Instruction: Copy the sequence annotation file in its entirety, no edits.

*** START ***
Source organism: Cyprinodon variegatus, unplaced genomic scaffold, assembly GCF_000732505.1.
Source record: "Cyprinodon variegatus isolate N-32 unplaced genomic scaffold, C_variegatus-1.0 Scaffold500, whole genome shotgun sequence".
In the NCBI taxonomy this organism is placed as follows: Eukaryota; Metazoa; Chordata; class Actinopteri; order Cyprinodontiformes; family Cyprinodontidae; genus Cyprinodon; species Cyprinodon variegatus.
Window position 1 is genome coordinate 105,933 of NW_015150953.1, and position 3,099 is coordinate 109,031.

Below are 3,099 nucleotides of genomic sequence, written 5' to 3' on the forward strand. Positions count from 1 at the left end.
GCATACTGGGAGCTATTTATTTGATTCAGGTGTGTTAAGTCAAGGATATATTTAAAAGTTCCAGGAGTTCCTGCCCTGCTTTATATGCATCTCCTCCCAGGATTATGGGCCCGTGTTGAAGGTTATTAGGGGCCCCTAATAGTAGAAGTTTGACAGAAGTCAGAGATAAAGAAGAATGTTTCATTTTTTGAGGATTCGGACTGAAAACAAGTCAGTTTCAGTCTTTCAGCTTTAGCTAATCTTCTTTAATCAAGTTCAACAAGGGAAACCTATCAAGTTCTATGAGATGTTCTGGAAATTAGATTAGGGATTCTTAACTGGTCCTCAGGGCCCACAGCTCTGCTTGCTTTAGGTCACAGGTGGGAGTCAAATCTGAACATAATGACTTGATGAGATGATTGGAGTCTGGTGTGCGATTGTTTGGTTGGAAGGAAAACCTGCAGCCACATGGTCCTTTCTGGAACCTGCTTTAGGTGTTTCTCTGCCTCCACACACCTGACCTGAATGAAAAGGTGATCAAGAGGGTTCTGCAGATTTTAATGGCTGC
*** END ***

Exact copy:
Source organism: Cyprinodon variegatus, unplaced genomic scaffold, assembly GCF_000732505.1.
Source record: "Cyprinodon variegatus isolate N-32 unplaced genomic scaffold, C_variegatus-1.0 Scaffold500, whole genome shotgun sequence".
In the NCBI taxonomy this organism is placed as follows: Eukaryota; Metazoa; Chordata; class Actinopteri; order Cyprinodontiformes; family Cyprinodontidae; genus Cyprinodon; species Cyprinodon variegatus.
Window position 1 is genome coordinate 105,933 of NW_015150953.1, and position 3,099 is coordinate 109,031.

Below are 3,099 nucleotides of genomic sequence, written 5' to 3' on the forward strand. Positions count from 1 at the left end.
GCATACTGGGAGCTATTTATTTGATTCAGGTGTGTTAAGTCAAGGATATATTTAAAAGTTCCAGGAGTTCCTGCCCTGCTTTATATGCATCTCCTCCCAGGATTATGGGCCCGTGTTGAAGGTTATTAGGGGCCCCTAATAGTAGAAGTTTGACAGAAGTCAGAGATAAAGAAGAATGTTTCATTTTTTGAGGATTCGGACTGAAAACAAGTCAGTTTCAGTCTTTCAGCTTTAGCTAATCTTCTTTAATCAAGTTCAACAAGGGAAACCTATCAAGTTCTATGAGATGTTCTGGAAATTAGATTAGGGATTCTTAACTGGTCCTCAGGGCCCACAGCTCTGCTTGCTTTAGGTCACAGGTGGGAGTCAAATCTGAACATAATGACTTGATGAGATGATTGGAGTCTGGTGTGCGATTGTTTGGTTGGAAGGAAAACCTGCAGCCACATGGTCCTTTCTGGAACCTGCTTTAGGTGTTTCTCTGCCTCCACACACCTGACCTGAATGAAAAGGTGATCAAGAGGGTTCTGCAGATTTTAATGGCTGC